Tuesday, January 28, 2003
Athletes defying age, redefining limits
By Steve Wilstein
The Associated Press
They are champions for the ages and heroes of the middle-aged. Andre Agassi, bald and still beautiful in his movement on the court, is a Grand Slam champion again at 32 with his fourth title in the Australian Open's summer swelter.
Yet he is a mere pup compared with Martina Navratilova, 46 and closing in on AARP eligibility as she leaves the Australian Open mixed doubles with her 57th major title.
Jerry Rice scored one more Super Bowl touchdown at age 40, even if he couldn't carry the Oakland Raiders past the Tampa Bay Bucs.
As spring training approaches in baseball, Barry Bonds, Rafael Palmeiro, Randy Johnson and Curt Schilling, all in their late 30s, and Roger Clemens, 40, are defying age and redefining limits with punishing workouts to stay among the best in the game.
Rickey Henderson, released by Boston, plans to be diving headfirst into the bases somewhere this season at age 44.
Michael Jordan, three weeks from his 40th birthday, is averaging 18.2 points and 35 minutes a game as he continues to transform the Washington Wizards into a playoff contender. John Stockton, approaching 41 in March, is fourth in the NBA in assists while his 39-year-old Utah teammate, Karl Malone, again leads the Jazz in scoring and rebounds.
These elite athletes, and others in virtually every sport, are performing at a higher level longer than ever. They're not just hanging on, they're setting records and keeping younger players on the bench.
Every era has had at least a few good older athletes, but never like today. Better training methods and nutrition products, a deeper commitment to working out year-round, and soaring salaries and prize money that encourage athletes to play longer have combined to produce a generation of athletes that is changing sports and attitudes.
They are Baby Boomers who refuse to grow old, or at least show their age, and they are part of a phenomenon that has broad implications for professional sports and society.
For all of us sweating through workouts in YMCAs or knocking around courts and fields on the weekends, the triumphs of these champions set the bar higher. Whether we're in our 30s or 40s, or in our 70s or 80s, when age doesn't seem to matter anymore there's suddenly a new view of what we can achieve.
Youthfulness is celebrated in every sphere, not just in sports, but champions like Navratilova are redefining what that means and how it looks.
When she played a Wimbledon tuneup event last summer, Navratilova heard some carping from young players that she was taking up a spot in the draw and should have stayed retired.
It was the most foolish of complaints, smacking of little more than petty jealousy. Ridiculous, too, was the criticism that her first singles match victory in eight years, over No. 22-ranked Tatiana Panova, was a sign of weakness in the women's game.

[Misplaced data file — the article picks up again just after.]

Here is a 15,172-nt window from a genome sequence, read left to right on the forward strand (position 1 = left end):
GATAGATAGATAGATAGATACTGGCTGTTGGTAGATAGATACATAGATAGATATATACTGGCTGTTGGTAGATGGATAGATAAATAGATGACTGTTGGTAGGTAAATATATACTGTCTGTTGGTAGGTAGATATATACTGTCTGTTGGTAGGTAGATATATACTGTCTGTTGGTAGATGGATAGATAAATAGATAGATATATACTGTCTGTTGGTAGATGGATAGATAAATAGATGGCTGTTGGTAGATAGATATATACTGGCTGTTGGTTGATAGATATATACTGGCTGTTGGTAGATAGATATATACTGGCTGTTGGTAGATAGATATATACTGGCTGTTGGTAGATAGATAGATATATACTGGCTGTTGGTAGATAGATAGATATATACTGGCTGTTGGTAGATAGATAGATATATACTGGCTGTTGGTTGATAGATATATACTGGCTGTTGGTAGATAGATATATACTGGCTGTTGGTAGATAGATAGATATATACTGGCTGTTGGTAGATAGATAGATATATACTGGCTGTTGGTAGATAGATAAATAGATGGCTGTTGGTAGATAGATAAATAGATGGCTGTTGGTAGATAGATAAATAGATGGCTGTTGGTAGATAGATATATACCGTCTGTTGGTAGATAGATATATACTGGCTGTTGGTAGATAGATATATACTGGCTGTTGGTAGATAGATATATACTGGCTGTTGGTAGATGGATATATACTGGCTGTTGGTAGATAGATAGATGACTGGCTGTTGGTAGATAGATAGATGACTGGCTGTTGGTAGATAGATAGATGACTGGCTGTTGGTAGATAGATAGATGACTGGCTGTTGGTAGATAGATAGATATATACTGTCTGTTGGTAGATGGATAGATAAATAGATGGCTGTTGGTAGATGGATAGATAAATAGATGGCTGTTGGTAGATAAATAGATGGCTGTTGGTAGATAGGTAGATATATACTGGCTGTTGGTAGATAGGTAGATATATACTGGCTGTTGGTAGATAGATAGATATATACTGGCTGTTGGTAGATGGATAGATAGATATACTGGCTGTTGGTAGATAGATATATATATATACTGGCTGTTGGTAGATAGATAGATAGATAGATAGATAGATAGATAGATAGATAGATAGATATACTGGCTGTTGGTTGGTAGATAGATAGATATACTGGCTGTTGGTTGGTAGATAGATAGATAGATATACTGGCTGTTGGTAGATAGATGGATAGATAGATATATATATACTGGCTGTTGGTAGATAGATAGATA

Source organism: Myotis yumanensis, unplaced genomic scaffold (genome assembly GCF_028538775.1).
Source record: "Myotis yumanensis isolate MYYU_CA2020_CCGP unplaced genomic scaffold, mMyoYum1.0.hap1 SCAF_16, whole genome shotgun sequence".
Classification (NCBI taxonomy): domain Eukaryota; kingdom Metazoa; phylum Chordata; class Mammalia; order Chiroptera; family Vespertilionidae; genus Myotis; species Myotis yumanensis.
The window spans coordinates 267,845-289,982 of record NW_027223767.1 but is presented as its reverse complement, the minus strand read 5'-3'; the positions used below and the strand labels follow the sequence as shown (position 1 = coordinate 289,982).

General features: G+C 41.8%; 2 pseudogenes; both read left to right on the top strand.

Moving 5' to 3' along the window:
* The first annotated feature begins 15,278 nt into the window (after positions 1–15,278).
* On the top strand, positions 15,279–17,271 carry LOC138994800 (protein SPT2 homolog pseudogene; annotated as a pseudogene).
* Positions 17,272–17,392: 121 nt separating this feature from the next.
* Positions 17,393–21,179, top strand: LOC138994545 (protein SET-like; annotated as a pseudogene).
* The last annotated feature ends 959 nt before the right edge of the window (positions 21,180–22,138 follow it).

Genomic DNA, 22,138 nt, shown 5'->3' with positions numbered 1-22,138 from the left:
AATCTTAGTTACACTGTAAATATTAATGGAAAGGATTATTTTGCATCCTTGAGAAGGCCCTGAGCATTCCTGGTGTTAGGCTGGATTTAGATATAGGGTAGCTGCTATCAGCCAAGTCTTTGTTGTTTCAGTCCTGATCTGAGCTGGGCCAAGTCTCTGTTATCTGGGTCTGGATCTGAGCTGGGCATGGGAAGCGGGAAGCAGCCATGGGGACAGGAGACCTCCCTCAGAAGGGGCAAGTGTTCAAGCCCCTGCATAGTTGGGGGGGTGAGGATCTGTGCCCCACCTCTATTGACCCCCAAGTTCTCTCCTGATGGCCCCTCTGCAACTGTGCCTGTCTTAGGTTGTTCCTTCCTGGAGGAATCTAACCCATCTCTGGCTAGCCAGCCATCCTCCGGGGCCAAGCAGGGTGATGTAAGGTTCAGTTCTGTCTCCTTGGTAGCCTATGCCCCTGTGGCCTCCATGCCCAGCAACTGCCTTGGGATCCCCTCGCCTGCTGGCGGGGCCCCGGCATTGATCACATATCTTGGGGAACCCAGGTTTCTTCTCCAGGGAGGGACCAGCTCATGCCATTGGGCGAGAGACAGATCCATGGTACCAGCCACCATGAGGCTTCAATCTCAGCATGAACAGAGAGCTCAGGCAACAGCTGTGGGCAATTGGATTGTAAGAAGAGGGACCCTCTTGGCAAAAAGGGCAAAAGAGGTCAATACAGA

"That would really make me mad, because when Michael Jordan comes back he still makes an All-Star team and plays well because he's great," she said. "And I can still play this game and certainly I can still play it on grass. So don't look at the age, look at the ability."
That's all anybody has to look at in the athletes who continue to astonish at what once was considered an advanced age in sports. There's scant evidence that the average age of pro athletes is increasing, or that there is any lack of young talent. Rather, Agassi, Navratilova, Rice and the other older standouts make up a unique group who have been champions throughout their careers and refuse to stroll into the sunset too soon.
Statistics can be stretched in a lot of different ways, but some of them don't lie. When Barry Bonds hits 73 home runs at age 37 and bats .370 at age 38, and wins the National League MVP both years, he's clearly performing at a level that used to be considered impossible for players that old. Even cynics who claim that Bonds is pumped up on steroids, despite his denials, would have to acknowledge that his batting average is hardly a function of pure power.
When Agassi wins matches in 100-degree heat in Australia, or Pete Sampras wins the U.S. Open at 31, or Lance Armstrong wins his fourth Tour de France and the AP Male Athlete of the Year award, also at 31, they are making a statement that assumed limits no longer exist.
All of which made a comment by Venus Williams this weekend sound a little silly. She was lamenting her loss to her younger sister, Serena, in the Australian Open women's final. Venus was saying she didn't want to be a player who wins "only" four Grand Slams.
"When you look at the great players who have won 20 and all those kinds of numbers," she said, "I still have a long way to go - and not much time."
All of 22, Venus could play 10 more years and 40 more Grand Slams and still would be 14 years younger than Navratilova is now.
Steve Wilstein is a national sports columnist for The Associated Press. Write to him at email@example.com
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